TagCity Council elections

All candidates answer Ballotpedia’s survey in Minneapolis City Council Ward 11 race

All five candidates in the race for Minneapolis City Council Ward 11—incumbent Jeremy Schroeder (D), Dillon Gherna (D), Emily Koski (D), Albert T. Ross (D), and Kurt Michael Anderson (I)—completed Ballotpedia’s Candidate Connection survey. This survey allows candidates to speak directly to Ballotpedia readers, describing who they are, why they are running, and what they would prioritize if elected.

On Oct. 13, Axios Twin Cities’ Nick Halter wrote that “The City Council has been moving to the left for several years now,” adding, “If you want to know which way the Minneapolis City council is headed, keep an eye on Ward 11.”

Public safety and policing have been key issues in this race and others across Minneapolis. In addition to elected officials, voters in Minneapolis will also decide several local ballot measures, including Question 2, a charter amendment that would replace the Minneapolis Police Department (MPD) with a Department of Public Safety (DPS). Last August, Schroeder voted in favor of placing Question 2 on the November ballot.

Minneapolis was one of six cities included in Ballotpedia’s Candidate Connection Expansion Project, which allowed local voters to submit questions about pressing issues they wanted their elected officials to address. One of those community questions related directly to Question 2 and candidates’ stances on the measure.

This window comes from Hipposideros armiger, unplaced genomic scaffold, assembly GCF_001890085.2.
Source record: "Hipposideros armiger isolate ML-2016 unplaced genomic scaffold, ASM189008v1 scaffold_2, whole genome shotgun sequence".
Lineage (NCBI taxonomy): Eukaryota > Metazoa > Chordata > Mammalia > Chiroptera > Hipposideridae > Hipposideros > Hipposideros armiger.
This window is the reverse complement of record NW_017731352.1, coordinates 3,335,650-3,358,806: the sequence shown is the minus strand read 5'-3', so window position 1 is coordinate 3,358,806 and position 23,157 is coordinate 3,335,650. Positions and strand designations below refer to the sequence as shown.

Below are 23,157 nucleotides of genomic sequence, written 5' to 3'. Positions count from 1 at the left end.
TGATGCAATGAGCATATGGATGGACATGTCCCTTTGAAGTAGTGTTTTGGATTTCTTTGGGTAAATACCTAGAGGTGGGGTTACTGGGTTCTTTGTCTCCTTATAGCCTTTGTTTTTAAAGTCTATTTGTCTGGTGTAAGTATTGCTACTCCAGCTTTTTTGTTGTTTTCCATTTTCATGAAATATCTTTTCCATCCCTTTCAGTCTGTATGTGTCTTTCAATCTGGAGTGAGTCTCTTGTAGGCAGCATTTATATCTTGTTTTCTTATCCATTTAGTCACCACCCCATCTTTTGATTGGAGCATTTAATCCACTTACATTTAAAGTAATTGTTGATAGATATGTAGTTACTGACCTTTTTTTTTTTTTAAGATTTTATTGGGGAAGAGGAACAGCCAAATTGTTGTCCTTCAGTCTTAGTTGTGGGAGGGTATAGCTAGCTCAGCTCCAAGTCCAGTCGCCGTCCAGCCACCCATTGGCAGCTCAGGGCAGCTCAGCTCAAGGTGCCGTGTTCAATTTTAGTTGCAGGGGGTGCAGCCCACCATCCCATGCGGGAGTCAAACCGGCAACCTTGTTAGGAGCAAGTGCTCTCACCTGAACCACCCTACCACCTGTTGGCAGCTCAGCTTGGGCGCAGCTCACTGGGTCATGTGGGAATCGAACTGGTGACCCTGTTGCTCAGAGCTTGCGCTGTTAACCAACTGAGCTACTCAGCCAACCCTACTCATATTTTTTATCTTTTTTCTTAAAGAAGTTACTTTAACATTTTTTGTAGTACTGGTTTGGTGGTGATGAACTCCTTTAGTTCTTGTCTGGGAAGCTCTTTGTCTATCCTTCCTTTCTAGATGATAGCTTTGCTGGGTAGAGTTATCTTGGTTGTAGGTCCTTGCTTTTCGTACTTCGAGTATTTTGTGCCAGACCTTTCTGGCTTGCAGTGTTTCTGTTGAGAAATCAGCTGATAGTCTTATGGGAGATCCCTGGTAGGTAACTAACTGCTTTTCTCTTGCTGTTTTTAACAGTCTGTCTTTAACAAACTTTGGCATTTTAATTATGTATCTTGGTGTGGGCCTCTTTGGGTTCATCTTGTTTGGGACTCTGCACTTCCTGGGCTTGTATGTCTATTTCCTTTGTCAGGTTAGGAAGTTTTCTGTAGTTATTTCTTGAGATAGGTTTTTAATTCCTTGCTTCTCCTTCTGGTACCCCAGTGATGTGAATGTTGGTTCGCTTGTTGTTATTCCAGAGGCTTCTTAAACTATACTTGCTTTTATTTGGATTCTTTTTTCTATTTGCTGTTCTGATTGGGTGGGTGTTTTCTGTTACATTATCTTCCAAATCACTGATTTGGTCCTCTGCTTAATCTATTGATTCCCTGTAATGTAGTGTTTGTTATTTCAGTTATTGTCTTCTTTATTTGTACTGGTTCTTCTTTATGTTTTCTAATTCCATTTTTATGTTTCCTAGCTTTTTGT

Below are excerpts from each candidates’ surveys in response to this question. Click on candidates’ names to view their full survey responses:

What role do you feel police should play in Minneapolis? What are your thoughts on the city council’s proposed changes to the Minneapolis Police Department?

  1. Schroeder: “Armed police officers cannot solve every public safety issue in the city, and we need to unburden police officers currently faced with the unfair challenge of responding to every kind of crisis.”
  2. Gherna: “The police should maintain their role in the public safety eco-system … I do not believe defunding or abolishing the police will accomplish this.”
  3. Koski: “I do not support the Public Safety Charter Amendment proposed by Yes 4 Minneapolis.”
  4. Ross did not respond to this community question directly, but elsewhere in his survey wrote: “I promise I want to defund or dismantle our Minneapolis Police Department.”
  5. Anderson: “I strongly oppose Charter Amendment 2 … It is the wolf of police defunding dressed in the sheepskin of public safety.”